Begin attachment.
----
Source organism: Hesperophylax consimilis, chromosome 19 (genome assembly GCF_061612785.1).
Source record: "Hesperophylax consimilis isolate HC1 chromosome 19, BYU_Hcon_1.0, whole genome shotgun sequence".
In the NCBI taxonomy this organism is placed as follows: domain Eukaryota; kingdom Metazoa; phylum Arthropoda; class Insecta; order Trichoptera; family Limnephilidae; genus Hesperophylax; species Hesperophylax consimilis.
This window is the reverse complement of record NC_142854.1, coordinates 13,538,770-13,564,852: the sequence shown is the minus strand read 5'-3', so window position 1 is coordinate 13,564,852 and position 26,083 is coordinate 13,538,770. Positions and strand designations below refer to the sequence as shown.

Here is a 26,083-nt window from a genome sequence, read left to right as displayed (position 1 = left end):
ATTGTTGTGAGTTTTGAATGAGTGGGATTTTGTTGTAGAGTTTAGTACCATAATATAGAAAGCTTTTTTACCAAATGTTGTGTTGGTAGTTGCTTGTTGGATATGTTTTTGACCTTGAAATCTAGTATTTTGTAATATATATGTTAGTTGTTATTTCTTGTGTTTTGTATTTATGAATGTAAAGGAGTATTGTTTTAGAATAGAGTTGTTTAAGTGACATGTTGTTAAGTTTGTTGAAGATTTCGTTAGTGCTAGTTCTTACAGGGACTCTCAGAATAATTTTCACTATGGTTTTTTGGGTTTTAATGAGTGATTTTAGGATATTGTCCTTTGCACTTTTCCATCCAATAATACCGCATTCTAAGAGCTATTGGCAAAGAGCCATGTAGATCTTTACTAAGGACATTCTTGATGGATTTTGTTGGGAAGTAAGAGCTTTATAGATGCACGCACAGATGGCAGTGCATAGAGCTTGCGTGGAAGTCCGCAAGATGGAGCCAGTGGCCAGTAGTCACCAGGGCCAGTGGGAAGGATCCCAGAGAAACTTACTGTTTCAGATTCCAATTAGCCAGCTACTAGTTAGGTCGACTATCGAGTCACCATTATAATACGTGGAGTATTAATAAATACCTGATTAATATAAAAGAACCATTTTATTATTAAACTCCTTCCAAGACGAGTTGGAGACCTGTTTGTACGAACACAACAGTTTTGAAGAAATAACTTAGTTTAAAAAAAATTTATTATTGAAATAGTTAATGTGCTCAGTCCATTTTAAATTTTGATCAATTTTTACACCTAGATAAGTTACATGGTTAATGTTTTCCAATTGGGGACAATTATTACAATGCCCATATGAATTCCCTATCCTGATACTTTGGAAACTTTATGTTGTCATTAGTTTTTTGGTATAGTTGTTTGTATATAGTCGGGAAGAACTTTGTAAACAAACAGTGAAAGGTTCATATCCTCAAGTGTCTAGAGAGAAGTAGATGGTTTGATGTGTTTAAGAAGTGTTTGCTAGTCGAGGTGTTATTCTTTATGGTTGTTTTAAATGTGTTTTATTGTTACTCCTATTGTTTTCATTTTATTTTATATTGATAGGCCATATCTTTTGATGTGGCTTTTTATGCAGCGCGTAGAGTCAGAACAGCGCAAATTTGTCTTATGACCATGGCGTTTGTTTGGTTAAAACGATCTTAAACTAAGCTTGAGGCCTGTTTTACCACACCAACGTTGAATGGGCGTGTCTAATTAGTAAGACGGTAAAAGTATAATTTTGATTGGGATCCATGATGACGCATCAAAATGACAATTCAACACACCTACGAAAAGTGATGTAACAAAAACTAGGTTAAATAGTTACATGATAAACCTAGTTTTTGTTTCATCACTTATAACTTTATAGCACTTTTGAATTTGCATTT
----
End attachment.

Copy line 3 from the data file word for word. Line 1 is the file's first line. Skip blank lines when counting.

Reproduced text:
In the NCBI taxonomy this organism is placed as follows: domain Eukaryota; kingdom Metazoa; phylum Arthropoda; class Insecta; order Trichoptera; family Limnephilidae; genus Hesperophylax; species Hesperophylax consimilis.